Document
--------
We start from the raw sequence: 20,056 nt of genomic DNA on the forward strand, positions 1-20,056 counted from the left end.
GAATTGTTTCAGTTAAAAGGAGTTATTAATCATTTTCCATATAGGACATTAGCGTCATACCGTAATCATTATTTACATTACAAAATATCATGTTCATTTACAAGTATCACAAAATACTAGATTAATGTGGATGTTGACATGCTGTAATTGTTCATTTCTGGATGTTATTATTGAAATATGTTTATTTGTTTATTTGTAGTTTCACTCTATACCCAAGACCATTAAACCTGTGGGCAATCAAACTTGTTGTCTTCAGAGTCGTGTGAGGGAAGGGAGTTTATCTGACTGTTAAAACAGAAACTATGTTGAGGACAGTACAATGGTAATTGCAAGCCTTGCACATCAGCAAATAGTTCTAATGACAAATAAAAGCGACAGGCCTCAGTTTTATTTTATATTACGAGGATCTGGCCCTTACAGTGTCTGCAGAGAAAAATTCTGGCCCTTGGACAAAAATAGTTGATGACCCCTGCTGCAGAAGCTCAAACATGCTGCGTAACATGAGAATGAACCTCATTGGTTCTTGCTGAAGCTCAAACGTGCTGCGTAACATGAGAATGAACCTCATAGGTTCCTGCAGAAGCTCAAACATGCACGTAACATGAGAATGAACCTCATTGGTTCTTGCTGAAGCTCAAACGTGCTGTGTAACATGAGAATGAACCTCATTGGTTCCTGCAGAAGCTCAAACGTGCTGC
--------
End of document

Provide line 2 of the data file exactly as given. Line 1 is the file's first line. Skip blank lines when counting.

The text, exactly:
GAATTGTTTCAGTTAAAAGGAGTTATTAATCATTTTCCATATAGGACATTAGCGTCATACCGTAATCATTATTTACATTACAAAATATCATGTTCATTTACAAGTATCACAAAATACTAGATTAATGTGGATGTTGACATGCTGTAATTGTTCATTTCTGGATGTTATTATTGAAATATGTTTATTTGTTTATTTGTAGTTTCACTCTATACCCAAGACCATTAAACCTGTGGGCAATCAAACTTGTTGTCTTCAGAGTCGTGTGAGGGAAGGGAGTTTATCTGACTGTTAAAACAGAAACTATGTTGAGGACAGTACAATGGTAATTGCAAGCCTTGCACATCAGCAAATAGTTCTAATGACAAATAAAAGCGACAGGCCTCAGTTTTATTTTATATTACGAGGATCTGGCCCTTACAGTGTCTGCAGAGAAAAATTCTGGCCCTTGGACAAAAATAGTTGATGACCCCTGCTGCAGAAGCTCAAACATGCTGCGTAACATGAGAATGAACCTCATTGGTTCTTGCTGAAGCTCAAACGTGCTGCGTAACATGAGAATGAACCTCATAGGTTCCTGCAGAAGCTCAAACATGCACGTAACATGAGAATGAACCTCATTGGTTCTTGCTGAAGCTCAAACGTGCTGTGTAACATGAGAATGAACCTCATTGGTTCCTGCAGAAGCTCAAACGTGCTGC